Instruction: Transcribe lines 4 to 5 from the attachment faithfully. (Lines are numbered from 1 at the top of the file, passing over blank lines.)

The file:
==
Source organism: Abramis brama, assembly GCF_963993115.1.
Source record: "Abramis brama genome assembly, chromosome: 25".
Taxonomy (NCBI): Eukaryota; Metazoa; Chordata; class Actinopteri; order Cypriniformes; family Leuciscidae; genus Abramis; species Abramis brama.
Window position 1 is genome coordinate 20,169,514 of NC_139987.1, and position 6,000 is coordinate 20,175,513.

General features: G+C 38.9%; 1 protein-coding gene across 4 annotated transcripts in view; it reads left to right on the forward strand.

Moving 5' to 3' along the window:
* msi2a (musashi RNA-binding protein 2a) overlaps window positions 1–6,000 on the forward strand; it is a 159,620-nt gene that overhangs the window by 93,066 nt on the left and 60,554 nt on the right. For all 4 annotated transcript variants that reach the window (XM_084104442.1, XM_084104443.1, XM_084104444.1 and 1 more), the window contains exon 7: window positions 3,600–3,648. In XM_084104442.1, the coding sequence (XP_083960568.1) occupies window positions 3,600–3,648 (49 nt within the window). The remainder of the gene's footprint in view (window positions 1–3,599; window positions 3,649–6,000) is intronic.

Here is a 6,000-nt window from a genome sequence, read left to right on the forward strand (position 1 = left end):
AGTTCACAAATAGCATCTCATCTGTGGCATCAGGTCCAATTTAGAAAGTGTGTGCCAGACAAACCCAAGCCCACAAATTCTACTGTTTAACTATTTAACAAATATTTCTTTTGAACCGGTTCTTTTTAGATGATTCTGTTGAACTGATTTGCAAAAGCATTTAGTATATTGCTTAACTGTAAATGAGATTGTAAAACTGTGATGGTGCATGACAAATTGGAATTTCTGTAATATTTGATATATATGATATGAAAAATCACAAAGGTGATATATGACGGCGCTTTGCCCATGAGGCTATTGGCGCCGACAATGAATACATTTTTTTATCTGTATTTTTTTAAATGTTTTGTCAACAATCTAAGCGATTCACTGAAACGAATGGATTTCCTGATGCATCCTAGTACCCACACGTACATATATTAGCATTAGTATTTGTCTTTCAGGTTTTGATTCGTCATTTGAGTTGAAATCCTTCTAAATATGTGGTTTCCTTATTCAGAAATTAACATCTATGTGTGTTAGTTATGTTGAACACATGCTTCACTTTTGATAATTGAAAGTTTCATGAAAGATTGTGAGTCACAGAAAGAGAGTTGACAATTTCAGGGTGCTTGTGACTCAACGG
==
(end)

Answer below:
Window position 1 is genome coordinate 20,169,514 of NC_139987.1, and position 6,000 is coordinate 20,175,513.

General features: G+C 38.9%; 1 protein-coding gene across 4 annotated transcripts in view; it reads left to right on the forward strand.